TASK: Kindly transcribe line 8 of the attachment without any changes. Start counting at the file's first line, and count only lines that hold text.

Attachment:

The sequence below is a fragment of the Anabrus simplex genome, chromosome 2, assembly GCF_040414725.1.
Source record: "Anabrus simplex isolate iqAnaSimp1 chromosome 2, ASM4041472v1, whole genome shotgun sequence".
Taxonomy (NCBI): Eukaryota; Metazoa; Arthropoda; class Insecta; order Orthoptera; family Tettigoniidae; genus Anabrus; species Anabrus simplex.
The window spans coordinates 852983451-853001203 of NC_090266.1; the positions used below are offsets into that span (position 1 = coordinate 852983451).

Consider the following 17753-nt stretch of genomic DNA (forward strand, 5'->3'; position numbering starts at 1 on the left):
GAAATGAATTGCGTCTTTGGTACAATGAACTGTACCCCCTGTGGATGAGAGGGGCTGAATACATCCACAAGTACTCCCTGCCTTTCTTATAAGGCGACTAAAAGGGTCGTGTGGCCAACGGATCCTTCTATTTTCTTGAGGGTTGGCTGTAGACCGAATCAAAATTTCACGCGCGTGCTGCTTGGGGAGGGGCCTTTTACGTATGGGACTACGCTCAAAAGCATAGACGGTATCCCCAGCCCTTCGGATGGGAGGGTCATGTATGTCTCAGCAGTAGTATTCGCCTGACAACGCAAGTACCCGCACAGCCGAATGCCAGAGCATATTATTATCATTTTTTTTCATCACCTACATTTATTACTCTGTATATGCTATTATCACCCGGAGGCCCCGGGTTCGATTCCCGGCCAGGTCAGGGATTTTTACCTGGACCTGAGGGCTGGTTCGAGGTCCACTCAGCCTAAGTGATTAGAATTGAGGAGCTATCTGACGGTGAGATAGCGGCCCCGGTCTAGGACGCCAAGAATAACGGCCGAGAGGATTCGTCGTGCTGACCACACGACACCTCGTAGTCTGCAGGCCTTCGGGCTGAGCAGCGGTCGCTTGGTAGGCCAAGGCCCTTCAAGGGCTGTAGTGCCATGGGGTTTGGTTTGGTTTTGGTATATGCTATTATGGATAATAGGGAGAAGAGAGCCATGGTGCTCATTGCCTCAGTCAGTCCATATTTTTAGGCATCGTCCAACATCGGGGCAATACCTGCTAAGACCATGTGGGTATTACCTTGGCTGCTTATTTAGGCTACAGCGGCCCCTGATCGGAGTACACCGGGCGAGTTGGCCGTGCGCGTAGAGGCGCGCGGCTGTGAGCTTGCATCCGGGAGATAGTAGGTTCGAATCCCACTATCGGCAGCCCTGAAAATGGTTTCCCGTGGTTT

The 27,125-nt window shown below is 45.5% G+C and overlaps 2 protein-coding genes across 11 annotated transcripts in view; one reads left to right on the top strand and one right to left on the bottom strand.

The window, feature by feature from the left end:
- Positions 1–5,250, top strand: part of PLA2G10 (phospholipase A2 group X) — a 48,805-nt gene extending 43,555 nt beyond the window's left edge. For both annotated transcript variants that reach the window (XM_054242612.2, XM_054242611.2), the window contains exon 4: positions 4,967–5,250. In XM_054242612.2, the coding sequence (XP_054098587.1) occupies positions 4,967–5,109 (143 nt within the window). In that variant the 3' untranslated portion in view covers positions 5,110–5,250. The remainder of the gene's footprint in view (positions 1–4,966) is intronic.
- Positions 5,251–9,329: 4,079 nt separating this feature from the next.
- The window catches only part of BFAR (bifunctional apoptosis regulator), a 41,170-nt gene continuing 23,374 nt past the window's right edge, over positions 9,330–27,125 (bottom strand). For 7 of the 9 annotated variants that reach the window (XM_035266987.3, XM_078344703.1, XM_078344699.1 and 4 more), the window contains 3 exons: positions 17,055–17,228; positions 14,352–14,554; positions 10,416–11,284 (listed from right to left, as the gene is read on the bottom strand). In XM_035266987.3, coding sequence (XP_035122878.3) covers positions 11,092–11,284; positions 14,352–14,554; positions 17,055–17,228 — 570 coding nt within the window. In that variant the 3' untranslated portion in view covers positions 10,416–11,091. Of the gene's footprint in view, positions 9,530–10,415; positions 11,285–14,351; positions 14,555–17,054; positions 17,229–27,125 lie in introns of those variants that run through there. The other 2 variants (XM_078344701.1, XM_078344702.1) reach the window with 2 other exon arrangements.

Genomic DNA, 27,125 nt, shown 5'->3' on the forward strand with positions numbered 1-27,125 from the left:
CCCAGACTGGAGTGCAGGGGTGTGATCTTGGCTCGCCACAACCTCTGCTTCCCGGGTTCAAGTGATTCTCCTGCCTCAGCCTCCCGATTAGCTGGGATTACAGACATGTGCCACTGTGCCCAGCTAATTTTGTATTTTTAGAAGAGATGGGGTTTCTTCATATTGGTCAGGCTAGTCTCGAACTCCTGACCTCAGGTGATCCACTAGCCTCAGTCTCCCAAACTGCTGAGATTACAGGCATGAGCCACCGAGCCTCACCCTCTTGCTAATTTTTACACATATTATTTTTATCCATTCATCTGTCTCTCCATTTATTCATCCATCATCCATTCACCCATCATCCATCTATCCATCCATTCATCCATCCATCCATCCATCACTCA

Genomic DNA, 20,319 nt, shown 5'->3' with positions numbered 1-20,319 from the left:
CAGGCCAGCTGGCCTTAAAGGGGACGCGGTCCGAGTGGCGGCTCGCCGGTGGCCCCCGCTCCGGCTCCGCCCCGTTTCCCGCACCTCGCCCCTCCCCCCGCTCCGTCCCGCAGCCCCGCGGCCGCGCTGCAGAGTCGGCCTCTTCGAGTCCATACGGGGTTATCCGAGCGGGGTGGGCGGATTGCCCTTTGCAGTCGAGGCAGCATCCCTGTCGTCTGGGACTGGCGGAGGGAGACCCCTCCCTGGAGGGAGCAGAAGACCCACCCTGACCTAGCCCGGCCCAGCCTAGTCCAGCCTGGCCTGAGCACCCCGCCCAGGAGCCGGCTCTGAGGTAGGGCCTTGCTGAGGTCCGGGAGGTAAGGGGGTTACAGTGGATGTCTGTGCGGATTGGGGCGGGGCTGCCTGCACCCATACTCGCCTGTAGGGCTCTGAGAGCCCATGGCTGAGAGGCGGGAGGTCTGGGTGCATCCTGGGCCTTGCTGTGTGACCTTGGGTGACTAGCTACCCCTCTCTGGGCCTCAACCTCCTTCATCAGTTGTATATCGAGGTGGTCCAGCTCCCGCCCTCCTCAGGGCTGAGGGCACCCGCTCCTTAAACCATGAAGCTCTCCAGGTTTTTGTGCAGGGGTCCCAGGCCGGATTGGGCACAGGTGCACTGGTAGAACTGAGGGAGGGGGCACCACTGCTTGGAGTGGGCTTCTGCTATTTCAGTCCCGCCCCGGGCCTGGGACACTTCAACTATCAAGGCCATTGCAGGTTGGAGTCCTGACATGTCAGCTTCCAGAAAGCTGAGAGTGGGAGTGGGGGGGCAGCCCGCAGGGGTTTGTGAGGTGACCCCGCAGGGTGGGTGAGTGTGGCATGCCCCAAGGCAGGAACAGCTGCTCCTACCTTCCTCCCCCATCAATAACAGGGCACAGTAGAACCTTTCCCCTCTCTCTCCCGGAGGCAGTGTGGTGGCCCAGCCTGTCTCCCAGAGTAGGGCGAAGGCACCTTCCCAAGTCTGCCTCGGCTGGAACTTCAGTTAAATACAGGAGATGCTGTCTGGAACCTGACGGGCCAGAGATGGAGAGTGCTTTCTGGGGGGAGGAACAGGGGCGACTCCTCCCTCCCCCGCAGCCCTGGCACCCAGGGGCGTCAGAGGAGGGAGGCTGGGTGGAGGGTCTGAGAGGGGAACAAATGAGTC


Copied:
The window, feature by feature from the left end: